The Art of Children’s Books



Rules of Summer, written and illustrated by Shaun Tan



“Darkness Overcomes You,” from The Red Tree written and illustrated by Shaun Tan

Whenever I am browsing a bookstore, regardless of what I am shopping for, I inevitably find myself in the children’s section.  Thumbing through beautifully illustrated storybooks that seem able to find a satisfying and picturesque conclusion to even the thorniest of issues fills me with envy.  Viewing the colorful and creative approaches used to illustrate those seemingly uncomplicated stories makes me wish that reading for adults could be so visually fulfilling.


Revolting Rhymes, written by Roald Dahl and illustrated by Quentin Blake


Rabbit Hill, written and illustrated by Robert Lawson

However, creating illustrations for children’s books is far from simple as a successfully illustrated book must meet many requirements and there is no set formula to follow which will ensure that the book will be a hit on the market.  Countless books aimed at children are published each year and with the newfound ease of self-publishing, many aspiring authors try their hand at writing and illustrating children’s books as they mistakenly believe that it will be an easier market to break into.  As a result, there are many books available which are filled with subpar illustrations that serve no useful purpose and fail to benefit children in any way.


Goodnight, My Angel: Lullabye, written by Billy Joel and illustrated by Yvonne Gilbert



The Wild Swans, written by Hans Christian Andersen, adapted by Naomi Lewis and illustrated by Yvonne Gilbert

To add to this fact, many purchasers of children’s books have no idea how to determine the quality of goods available as they are unaware of what constitutes a “good” children’s book, or they judge the books erroneously by considering their own needs and preferences rather than the child’s.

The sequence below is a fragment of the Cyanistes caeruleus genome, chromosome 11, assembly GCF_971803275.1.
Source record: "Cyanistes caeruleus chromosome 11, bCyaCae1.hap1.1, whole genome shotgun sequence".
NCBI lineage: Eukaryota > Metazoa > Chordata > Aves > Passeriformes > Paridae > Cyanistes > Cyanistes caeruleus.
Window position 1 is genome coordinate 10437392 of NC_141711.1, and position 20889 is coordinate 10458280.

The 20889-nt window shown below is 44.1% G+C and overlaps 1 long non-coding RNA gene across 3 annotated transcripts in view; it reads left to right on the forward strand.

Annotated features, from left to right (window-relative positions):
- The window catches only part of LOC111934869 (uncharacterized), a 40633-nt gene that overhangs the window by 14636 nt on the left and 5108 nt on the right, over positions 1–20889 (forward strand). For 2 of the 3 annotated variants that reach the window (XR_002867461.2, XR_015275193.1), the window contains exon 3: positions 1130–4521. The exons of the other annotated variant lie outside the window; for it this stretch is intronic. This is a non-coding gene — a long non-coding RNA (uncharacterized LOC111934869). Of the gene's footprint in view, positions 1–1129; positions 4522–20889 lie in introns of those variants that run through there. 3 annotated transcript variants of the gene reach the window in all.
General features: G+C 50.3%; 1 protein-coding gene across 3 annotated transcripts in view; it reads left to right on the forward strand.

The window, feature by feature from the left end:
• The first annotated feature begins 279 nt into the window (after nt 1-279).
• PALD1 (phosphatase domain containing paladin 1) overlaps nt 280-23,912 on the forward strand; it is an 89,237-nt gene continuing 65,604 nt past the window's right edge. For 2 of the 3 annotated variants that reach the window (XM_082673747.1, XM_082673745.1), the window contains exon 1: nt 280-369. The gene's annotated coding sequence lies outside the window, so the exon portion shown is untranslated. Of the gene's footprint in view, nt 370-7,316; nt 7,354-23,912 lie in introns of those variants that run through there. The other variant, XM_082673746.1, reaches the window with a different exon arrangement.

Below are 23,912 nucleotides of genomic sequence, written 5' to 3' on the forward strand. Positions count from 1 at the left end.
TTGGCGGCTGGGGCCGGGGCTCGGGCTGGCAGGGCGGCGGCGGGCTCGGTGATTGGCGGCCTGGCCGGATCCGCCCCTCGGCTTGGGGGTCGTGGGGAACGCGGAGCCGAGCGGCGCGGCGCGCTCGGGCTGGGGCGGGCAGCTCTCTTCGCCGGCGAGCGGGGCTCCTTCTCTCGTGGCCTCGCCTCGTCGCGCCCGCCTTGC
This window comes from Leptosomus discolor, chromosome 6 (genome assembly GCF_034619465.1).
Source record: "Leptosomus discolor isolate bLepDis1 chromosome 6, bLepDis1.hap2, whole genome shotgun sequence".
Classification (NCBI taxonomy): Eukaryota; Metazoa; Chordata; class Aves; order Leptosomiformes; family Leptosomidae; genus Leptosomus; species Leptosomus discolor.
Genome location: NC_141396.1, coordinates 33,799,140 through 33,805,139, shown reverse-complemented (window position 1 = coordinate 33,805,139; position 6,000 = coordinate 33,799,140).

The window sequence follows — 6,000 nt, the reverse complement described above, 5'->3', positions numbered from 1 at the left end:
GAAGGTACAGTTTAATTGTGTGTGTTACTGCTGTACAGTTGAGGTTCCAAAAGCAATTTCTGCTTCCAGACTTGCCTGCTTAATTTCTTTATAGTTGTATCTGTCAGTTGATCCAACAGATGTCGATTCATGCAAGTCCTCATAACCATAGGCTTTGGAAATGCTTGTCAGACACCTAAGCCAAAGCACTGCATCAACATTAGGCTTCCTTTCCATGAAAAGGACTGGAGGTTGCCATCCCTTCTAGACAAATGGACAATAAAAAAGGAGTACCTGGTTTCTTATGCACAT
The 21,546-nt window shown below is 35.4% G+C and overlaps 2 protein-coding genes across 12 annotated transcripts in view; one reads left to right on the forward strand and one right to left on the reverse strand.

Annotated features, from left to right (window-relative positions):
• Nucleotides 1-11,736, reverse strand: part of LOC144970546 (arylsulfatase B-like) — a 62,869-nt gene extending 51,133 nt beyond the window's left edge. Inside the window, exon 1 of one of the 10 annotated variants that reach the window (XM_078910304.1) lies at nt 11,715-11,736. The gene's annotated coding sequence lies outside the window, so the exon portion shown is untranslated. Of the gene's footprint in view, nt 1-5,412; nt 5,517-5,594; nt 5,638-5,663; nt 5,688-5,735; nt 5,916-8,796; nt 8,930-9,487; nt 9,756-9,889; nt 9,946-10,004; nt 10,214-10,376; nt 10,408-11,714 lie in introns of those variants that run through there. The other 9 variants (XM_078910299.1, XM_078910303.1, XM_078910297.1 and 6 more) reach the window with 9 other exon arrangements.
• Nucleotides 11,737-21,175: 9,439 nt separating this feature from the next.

Why Mosquitoes Buzz in People’s Ears, written by Verna Aarderna and illustrated by Leo & Diane Dillon



The Story of Ferdinand, written by Munro Leaf and illustrated by Robert Lawson

This seems to be an issue that has plagued children’s books throughout their short history as they have their roots not as a form of entertainment, but as a didactic object used to instruct children in various aspects of life.  In fact, children’s literature did not truly exist prior to the 1600s.  As the concept of childhood came into existence, the main theory was that children were a “blank slate” which needed to be filled with knowledge.  Books began to be created specifically for them, but most had the purpose of teaching proper behavior, providing education, or imparting religious instruction.  This attitude is reflected in the first known picture book produced specifically for children.  Called the Orbis Pictus and published in 1658, it is an illustrated encyclopedia of sorts.


“Hey Diddle Diddle,” illustrated by Randolph Caldecott



People by Blexbolex

Thankfully, the subject matter for children’s books soon expanded to include illustrated fairy tales, allegories and fables, and by the 19th century the modern age of children’s literature had arrived.  This period of time was characterized by a new-found focus on humorous, child-oriented books and the advent of technology which allowed books to be printed more easily.  As result, illustrations finally became an integral part of story books aimed at children.  By the end of the 1800s, illustrated children’s books had become an established sector of the book world.  Some of the most noteworthy illustrators of the time include Randolph Caldecott and Kate Greenaway, both of whom now have yearly illustration awards bestowed in their names.


The Pied Piper of Hamelin, illustrated by Kate Greenaway



Everything on It, written and illustrated by Shel Silverstein

There have been many iconic illustrators along the way such as Beatrix Potter, whose series of animal tales centered on the beautifully detailed paintings of the characters which she created in her stories.  In comparison, Maurice Sendak’s classic story Where the Wild Things Are, which was released in 1963, was considered controversial due to its acknowledgement of an emotionally unavailable parent and its illustrated portrayal of childhood anger.  These were two topics that were not thought appropriate as subject matter for a children’s book at the time.  Another notable example is The Giving Tree, written and illustrated by Shel Silverstein and published in 1964, in which Silverstein’s simple black and white drawings deftly illustrate the text to generate a cohesive and memorable message.